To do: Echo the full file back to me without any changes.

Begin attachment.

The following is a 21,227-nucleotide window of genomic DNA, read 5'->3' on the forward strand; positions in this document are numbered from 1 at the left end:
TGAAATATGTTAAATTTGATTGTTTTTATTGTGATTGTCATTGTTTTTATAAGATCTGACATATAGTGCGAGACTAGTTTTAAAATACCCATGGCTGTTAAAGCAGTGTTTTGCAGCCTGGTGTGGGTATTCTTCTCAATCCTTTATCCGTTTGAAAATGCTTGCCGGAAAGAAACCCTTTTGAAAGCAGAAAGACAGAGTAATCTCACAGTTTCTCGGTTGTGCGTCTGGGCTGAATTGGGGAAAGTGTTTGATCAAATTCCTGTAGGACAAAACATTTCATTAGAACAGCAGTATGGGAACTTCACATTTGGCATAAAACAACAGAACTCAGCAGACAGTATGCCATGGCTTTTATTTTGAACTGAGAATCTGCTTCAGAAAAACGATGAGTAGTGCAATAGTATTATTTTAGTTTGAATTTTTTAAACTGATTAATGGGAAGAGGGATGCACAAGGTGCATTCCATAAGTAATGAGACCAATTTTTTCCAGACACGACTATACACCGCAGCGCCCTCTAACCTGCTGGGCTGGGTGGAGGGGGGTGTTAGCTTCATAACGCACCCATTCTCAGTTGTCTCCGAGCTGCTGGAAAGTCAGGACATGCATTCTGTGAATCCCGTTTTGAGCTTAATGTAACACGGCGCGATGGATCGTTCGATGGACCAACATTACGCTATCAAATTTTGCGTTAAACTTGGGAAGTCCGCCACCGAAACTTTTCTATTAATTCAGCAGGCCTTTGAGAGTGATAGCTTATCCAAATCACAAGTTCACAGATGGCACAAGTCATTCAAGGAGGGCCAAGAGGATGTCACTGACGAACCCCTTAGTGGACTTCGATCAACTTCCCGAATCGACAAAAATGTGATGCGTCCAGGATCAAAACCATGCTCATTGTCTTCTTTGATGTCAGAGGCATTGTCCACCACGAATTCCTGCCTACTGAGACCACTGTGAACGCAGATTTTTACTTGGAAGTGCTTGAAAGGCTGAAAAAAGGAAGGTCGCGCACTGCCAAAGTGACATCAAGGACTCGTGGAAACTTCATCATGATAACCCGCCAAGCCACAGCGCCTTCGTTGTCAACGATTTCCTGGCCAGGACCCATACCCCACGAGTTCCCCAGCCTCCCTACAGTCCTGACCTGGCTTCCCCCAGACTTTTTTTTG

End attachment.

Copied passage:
The following is a 21,227-nucleotide window of genomic DNA, read 5'->3' on the forward strand; positions in this document are numbered from 1 at the left end:
TGAAATATGTTAAATTTGATTGTTTTTATTGTGATTGTCATTGTTTTTATAAGATCTGACATATAGTGCGAGACTAGTTTTAAAATACCCATGGCTGTTAAAGCAGTGTTTTGCAGCCTGGTGTGGGTATTCTTCTCAATCCTTTATCCGTTTGAAAATGCTTGCCGGAAAGAAACCCTTTTGAAAGCAGAAAGACAGAGTAATCTCACAGTTTCTCGGTTGTGCGTCTGGGCTGAATTGGGGAAAGTGTTTGATCAAATTCCTGTAGGACAAAACATTTCATTAGAACAGCAGTATGGGAACTTCACATTTGGCATAAAACAACAGAACTCAGCAGACAGTATGCCATGGCTTTTATTTTGAACTGAGAATCTGCTTCAGAAAAACGATGAGTAGTGCAATAGTATTATTTTAGTTTGAATTTTTTAAACTGATTAATGGGAAGAGGGATGCACAAGGTGCATTCCATAAGTAATGAGACCAATTTTTTCCAGACACGACTATACACCGCAGCGCCCTCTAACCTGCTGGGCTGGGTGGAGGGGGGTGTTAGCTTCATAACGCACCCATTCTCAGTTGTCTCCGAGCTGCTGGAAAGTCAGGACATGCATTCTGTGAATCCCGTTTTGAGCTTAATGTAACACGGCGCGATGGATCGTTCGATGGACCAACATTACGCTATCAAATTTTGCGTTAAACTTGGGAAGTCCGCCACCGAAACTTTTCTATTAATTCAGCAGGCCTTTGAGAGTGATAGCTTATCCAAATCACAAGTTCACAGATGGCACAAGTCATTCAAGGAGGGCCAAGAGGATGTCACTGACGAACCCCTTAGTGGACTTCGATCAACTTCCCGAATCGACAAAAATGTGATGCGTCCAGGATCAAAACCATGCTCATTGTCTTCTTTGATGTCAGAGGCATTGTCCACCACGAATTCCTGCCTACTGAGACCACTGTGAACGCAGATTTTTACTTGGAAGTGCTTGAAAGGCTGAAAAAAGGAAGGTCGCGCACTGCCAAAGTGACATCAAGGACTCGTGGAAACTTCATCATGATAACCCGCCAAGCCACAGCGCCTTCGTTGTCAACGATTTCCTGGCCAGGACCCATACCCCACGAGTTCCCCAGCCTCCCTACAGTCCTGACCTGGCTTCCCCCAGACTTTTTTTTG